A Gentle Guide to Your First JuliaCon Review

Hi folks!

JuliaCon is just around the corner and I wanted to more publicly share this resource I put together for new reviewers of the (fantastic) annual JuliaCon. Hope it helps!

As there have been some questions about how to make reviews for JuliaCon, I made a small guide on making your own reviews for a proposal if you have any concerns about how to write a review. To start, here are the comments that I received for the lightning talk I gave, Using Julia for Observational Health Research:

Reviewer 1:

This sounds like an incredibly interesting talk and well worth the 10minutes (lightning talk format)

Reviewer 2:

This may be an interesting application of Julia in another area.

Reviewer 3:

It appears that this talk showcases the efforts of a large group of contributors in a variety of organizations and therefore potentially the effectiveness of composability in the Julia ecosystem.

As you can see, the reviews can be very concise. I try to make mine more direct and more detailed for the submitters depending on the familiarity I have with a particular submission topic. Here is an example of one review that I created (with relevant pieces redacted):

A word that comes to mind when I see this package is: innovative. I have not only followed the development of this package but also used it myself. As a developer who finds myself constantly within the Julia REPL, I am impressed by the extensibility brought to the Julia REPL by this package. There have been packages such as RCall.jl which introduce new modes within the REPL – this package extends the base Julia mode in ways I have never seen before. I rank this package very high in interest to the Julia community due to its technical feats but due to the niche of [redacted], its applicability may be somewhat limited. However, as the author states, even though [redacted] may be niche, the idea [redacted] is highly pervasive. I would like the author in their presentation to more explain the technical details and challenges encountered within their experience in creating this package. I would, nonetheless, recommend it for a slot as a JuliaCon Talk.

It can vary widely in terms of how much or how little you can write in a review as you can see. The main philosophy I keep in mind is this, “if I were to receive this review, would I find it useful in creating an excellent X?” (X being a poster, talk, etc.). Importantly, at the end of the day, choose kindness in writing your reviews. Hope this helps and feel free to follow-up with questions or your insights! :smile:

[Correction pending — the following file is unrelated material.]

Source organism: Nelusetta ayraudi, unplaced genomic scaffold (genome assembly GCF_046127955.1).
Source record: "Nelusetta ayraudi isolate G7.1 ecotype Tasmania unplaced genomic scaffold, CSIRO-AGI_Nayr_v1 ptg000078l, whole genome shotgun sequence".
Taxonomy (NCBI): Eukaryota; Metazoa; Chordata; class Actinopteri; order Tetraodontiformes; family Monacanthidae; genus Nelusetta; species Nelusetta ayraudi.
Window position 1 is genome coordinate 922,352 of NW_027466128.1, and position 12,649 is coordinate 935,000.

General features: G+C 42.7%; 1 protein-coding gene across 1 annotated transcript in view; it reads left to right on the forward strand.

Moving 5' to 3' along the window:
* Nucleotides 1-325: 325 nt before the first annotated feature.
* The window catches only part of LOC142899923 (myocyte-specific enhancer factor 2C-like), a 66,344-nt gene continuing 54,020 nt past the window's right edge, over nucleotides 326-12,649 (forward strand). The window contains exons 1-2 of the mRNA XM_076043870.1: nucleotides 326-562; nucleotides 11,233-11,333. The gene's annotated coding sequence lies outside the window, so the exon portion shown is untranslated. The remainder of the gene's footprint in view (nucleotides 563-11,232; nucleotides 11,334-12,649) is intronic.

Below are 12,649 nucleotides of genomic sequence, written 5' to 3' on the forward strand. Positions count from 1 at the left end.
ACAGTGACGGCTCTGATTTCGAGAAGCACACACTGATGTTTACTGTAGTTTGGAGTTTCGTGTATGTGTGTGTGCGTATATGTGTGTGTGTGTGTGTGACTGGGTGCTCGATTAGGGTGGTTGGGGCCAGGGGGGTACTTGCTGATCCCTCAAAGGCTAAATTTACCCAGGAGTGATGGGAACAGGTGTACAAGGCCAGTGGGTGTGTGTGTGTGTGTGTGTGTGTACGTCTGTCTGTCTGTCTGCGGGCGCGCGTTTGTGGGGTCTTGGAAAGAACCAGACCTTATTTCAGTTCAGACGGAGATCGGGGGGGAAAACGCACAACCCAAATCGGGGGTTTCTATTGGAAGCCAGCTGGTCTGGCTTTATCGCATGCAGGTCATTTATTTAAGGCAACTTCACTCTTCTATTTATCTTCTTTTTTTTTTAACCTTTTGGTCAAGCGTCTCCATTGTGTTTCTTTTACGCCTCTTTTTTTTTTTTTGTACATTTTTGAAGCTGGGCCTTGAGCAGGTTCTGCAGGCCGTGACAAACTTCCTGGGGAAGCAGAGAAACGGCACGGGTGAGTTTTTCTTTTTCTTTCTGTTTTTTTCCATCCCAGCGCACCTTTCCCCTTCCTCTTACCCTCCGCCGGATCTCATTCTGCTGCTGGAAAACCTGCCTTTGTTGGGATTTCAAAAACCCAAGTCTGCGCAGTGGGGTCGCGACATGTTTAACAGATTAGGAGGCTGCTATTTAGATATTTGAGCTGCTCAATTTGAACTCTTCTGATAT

~ tcp :deciduous_tree:


Some simple Q&A based on points I don’t think are clear due to the unique nature of the relationship between submitters/reviewers for JuliaCon. I included the answers from the julia slack as subpoints.

  • Is reviewing a package you use/have used is okay? If I use [redacted].jl in my day-to-day work, does reviewing it constitute a conflict of interest even if I don’t have any relationship with the developer?

    • No. Otherwise some talks would get zero reviews :wink:. Just try to be fair and give your honest opinion. In particular if it’s something that everyone is using it probably does not deserve a high “topic diversity” score.
  • Some proposals may include instructions to, e.g. execute a command in your shell to run an example script perhaps using this as a substitute for a better description. Is this allowed and/or good practice?

    • I think something like this can be well taken into account in a review. Feel free to add it to your comments. We will distribute them back to the submitter (in anonymised form) once the decision has been reached.
  • On workshops: with 30min talk proposals that seem quite niche, I might a put a comment like “this might be more appropriate as a lightning talk due to its niche nature and limited time available in the conference” and put slightly lower on applicability and contribution to community. Should I evaluate workshops in a similar manner, or are even the most niche workshops to be accepted as long as they are “sound”?

    • There is definitely a cut-off for workshop nicheness. A good workshop should be accessible to an intermediate Julia user - previous years had GPU progamming, HPC, etc. which aren’t everyone’s area but should be accessible and interesting to a significant fraction of the community. For example, I wouldn’t suggest accepting a very deep workshop on a specific technique in genomics but in Julia, but a workshop giving a general survey of computational techniques in genomics would be good. You can also give feedback suggesting the authors broaden the scope of the proposal if you feel it’s too niche.
  • Should the score take into account the requested format? E.g. giving a high score for an experience talk would mean “this is a very good fit for an experience talk”, right?

    • Indeed, that is exactly the idea.
  • How should we recommend to change a full-length talk to a lightning talk?

    • Just write an appropriate sentence in the review. Our scripts for detecting a request to change from full-length to lightning in reviews react to the following keywords: “lightning”, “10” (because of 10 minutes)!
  • Since there aren’t online lightning talks, how should we approach online talks that might benefit from shortening to ~10 minutes? Should we just recommend for acceptance in that case?

    • For online talks we are less constrained (well we don’t need a slot in one of the rooms :wink:). So: We’d still want your feedback that 30 mins might be too long, but if the proposal is sound it should be accepted.
1 Like

@logankilpatrick or @kslimes , would you accept this as a PR somewhere to the JuliaCon website or somewhere on the Julia website? Trying to think of how we could socialize this information further.


Adding a PR to the JuliaCon site would be cool with me!